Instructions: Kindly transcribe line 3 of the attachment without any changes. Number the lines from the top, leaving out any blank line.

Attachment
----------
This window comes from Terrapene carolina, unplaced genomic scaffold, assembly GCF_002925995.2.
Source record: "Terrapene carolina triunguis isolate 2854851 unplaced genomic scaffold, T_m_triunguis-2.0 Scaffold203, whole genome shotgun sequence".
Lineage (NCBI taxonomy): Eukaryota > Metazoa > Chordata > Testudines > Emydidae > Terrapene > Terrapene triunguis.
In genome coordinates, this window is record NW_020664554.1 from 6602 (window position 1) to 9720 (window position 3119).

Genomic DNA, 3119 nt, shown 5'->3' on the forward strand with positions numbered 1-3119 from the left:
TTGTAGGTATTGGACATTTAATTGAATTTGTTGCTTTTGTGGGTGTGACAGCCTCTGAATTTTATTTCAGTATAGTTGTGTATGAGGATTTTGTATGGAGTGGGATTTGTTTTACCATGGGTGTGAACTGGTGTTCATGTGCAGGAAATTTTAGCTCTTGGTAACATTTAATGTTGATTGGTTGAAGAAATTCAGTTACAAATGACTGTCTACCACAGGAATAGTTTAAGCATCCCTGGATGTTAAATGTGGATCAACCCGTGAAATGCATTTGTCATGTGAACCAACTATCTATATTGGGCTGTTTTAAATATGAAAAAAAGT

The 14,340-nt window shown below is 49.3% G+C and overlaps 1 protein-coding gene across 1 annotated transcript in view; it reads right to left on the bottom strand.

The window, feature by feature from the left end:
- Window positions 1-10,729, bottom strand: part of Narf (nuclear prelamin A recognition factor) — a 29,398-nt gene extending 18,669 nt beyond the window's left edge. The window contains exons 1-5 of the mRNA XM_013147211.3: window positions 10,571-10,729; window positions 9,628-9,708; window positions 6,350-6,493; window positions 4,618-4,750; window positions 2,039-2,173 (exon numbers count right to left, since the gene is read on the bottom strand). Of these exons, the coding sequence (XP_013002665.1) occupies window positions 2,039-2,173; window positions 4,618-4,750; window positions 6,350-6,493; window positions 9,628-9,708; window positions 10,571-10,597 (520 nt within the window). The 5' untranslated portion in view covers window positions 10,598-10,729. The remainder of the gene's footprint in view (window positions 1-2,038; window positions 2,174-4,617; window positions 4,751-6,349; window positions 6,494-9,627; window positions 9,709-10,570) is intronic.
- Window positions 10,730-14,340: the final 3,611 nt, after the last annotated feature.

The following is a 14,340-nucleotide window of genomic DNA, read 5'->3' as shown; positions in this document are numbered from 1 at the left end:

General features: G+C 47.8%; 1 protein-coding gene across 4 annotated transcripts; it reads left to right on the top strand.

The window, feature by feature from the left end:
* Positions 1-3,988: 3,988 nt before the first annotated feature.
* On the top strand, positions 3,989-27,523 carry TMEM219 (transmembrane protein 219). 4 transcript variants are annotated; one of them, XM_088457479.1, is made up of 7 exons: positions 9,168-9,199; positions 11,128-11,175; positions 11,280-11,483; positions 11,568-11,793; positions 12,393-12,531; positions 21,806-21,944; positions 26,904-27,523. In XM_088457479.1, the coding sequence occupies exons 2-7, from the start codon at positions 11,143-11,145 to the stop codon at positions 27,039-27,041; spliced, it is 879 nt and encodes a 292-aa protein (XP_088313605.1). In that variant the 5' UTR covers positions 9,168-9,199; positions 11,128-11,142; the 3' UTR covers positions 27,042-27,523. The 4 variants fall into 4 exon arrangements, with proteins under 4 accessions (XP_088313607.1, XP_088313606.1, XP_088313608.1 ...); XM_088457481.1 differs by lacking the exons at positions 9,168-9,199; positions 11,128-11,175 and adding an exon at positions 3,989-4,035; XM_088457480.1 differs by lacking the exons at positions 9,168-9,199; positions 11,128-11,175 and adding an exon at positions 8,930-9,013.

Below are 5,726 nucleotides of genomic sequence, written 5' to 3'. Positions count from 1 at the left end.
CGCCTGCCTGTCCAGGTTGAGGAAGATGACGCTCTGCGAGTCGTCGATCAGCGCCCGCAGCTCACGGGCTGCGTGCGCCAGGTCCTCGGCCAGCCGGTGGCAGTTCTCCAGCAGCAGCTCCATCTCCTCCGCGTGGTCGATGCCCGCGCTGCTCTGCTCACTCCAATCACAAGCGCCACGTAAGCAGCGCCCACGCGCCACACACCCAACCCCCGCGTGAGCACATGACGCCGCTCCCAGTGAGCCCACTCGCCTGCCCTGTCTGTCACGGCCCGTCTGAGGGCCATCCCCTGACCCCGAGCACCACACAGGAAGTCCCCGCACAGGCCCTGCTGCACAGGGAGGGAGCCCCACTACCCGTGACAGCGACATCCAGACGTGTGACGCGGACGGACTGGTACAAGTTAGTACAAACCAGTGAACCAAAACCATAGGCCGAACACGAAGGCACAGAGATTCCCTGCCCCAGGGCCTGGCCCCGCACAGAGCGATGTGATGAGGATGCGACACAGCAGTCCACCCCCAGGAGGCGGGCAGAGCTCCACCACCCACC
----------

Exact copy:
Lineage (NCBI taxonomy): Eukaryota > Metazoa > Chordata > Testudines > Emydidae > Terrapene > Terrapene triunguis.